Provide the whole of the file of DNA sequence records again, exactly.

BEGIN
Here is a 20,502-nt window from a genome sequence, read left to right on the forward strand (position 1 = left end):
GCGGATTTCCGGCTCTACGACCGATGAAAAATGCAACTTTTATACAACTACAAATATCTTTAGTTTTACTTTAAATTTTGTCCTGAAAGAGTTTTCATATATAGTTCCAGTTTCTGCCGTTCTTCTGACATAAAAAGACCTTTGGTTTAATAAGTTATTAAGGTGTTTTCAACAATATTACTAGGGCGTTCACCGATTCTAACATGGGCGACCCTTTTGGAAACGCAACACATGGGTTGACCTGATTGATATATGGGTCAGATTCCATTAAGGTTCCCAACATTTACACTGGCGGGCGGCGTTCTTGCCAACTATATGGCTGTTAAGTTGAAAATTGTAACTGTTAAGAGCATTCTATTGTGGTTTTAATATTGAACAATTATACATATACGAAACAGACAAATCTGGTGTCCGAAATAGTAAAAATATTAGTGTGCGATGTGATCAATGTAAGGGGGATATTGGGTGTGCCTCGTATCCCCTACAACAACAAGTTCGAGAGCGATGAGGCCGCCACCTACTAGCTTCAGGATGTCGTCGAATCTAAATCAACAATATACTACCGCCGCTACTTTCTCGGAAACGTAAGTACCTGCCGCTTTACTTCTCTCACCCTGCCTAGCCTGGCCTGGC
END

Here is a 20,502-nt window from a genome sequence, read left to right on the forward strand (position 1 = left end):
GCGGATTTCCGGCTCTACGACCGATGAAAAATGCAACTTTTATACAACTACAAATATCTTTAGTTTTACTTTAAATTTTGTCCTGAAAGAGTTTTCATATATAGTTCCAGTTTCTGCCGTTCTTCTGACATAAAAAGACCTTTGGTTTAATAAGTTATTAAGGTGTTTTCAACAATATTACTAGGGCGTTCACCGATTCTAACATGGGCGACCCTTTTGGAAACGCAACACATGGGTTGACCTGATTGATATATGGGTCAGATTCCATTAAGGTTCCCAACATTTACACTGGCGGGCGGCGTTCTTGCCAACTATATGGCTGTTAAGTTGAAAATTGTAACTGTTAAGAGCATTCTATTGTGGTTTTAATATTGAACAATTATACATATACGAAACAGACAAATCTGGTGTCCGAAATAGTAAAAATATTAGTGTGCGATGTGATCAATGTAAGGGGGATATTGGGTGTGCCTCGTATCCCCTACAACAACAAGTTCGAGAGCGATGAGGCCGCCACCTACTAGCTTCAGGATGTCGTCGAATCTAAATCAACAATATACTACCGCCGCTACTTTCTCGGAAACGTAAGTACCTGCCGCTTTACTTCTCTCACCCTGCCTAGCCTGGCCTGGC